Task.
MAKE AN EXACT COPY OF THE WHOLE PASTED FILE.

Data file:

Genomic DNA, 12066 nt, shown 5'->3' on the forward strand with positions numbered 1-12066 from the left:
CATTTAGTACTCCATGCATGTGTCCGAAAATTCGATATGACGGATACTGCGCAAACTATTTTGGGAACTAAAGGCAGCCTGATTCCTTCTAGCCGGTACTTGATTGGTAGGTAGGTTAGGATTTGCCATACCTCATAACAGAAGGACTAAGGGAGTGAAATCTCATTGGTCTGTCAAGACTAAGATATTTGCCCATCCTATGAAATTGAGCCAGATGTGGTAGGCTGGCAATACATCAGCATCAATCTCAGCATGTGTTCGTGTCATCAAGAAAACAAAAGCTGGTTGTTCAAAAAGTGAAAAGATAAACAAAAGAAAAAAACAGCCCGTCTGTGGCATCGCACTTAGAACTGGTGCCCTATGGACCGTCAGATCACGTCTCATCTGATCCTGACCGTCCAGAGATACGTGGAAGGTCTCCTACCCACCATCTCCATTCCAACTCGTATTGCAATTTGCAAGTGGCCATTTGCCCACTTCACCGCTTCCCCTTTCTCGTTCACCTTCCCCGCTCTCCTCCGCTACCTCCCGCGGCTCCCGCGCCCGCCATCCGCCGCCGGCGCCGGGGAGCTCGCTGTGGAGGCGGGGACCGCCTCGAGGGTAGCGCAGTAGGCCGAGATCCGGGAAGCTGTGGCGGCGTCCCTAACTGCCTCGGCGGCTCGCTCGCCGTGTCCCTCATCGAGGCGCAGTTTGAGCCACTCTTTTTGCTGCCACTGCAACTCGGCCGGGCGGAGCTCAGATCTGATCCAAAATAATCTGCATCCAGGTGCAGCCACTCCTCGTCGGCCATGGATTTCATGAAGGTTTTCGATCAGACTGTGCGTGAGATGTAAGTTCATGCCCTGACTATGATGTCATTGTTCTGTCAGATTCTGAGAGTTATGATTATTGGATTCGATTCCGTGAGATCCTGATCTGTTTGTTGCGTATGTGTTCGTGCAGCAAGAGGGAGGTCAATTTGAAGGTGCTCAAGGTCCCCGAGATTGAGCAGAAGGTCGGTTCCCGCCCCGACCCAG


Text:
Genomic DNA, 12066 nt, shown 5'->3' on the forward strand with positions numbered 1-12066 from the left:
CATTTAGTACTCCATGCATGTGTCCGAAAATTCGATATGACGGATACTGCGCAAACTATTTTGGGAACTAAAGGCAGCCTGATTCCTTCTAGCCGGTACTTGATTGGTAGGTAGGTTAGGATTTGCCATACCTCATAACAGAAGGACTAAGGGAGTGAAATCTCATTGGTCTGTCAAGACTAAGATATTTGCCCATCCTATGAAATTGAGCCAGATGTGGTAGGCTGGCAATACATCAGCATCAATCTCAGCATGTGTTCGTGTCATCAAGAAAACAAAAGCTGGTTGTTCAAAAAGTGAAAAGATAAACAAAAGAAAAAAACAGCCCGTCTGTGGCATCGCACTTAGAACTGGTGCCCTATGGACCGTCAGATCACGTCTCATCTGATCCTGACCGTCCAGAGATACGTGGAAGGTCTCCTACCCACCATCTCCATTCCAACTCGTATTGCAATTTGCAAGTGGCCATTTGCCCACTTCACCGCTTCCCCTTTCTCGTTCACCTTCCCCGCTCTCCTCCGCTACCTCCCGCGGCTCCCGCGCCCGCCATCCGCCGCCGGCGCCGGGGAGCTCGCTGTGGAGGCGGGGACCGCCTCGAGGGTAGCGCAGTAGGCCGAGATCCGGGAAGCTGTGGCGGCGTCCCTAACTGCCTCGGCGGCTCGCTCGCCGTGTCCCTCATCGAGGCGCAGTTTGAGCCACTCTTTTTGCTGCCACTGCAACTCGGCCGGGCGGAGCTCAGATCTGATCCAAAATAATCTGCATCCAGGTGCAGCCACTCCTCGTCGGCCATGGATTTCATGAAGGTTTTCGATCAGACTGTGCGTGAGATGTAAGTTCATGCCCTGACTATGATGTCATTGTTCTGTCAGATTCTGAGAGTTATGATTATTGGATTCGATTCCGTGAGATCCTGATCTGTTTGTTGCGTATGTGTTCGTGCAGCAAGAGGGAGGTCAATTTGAAGGTGCTCAAGGTCCCCGAGATTGAGCAGAAGGTCGGTTCCCGCCCCGACCCAG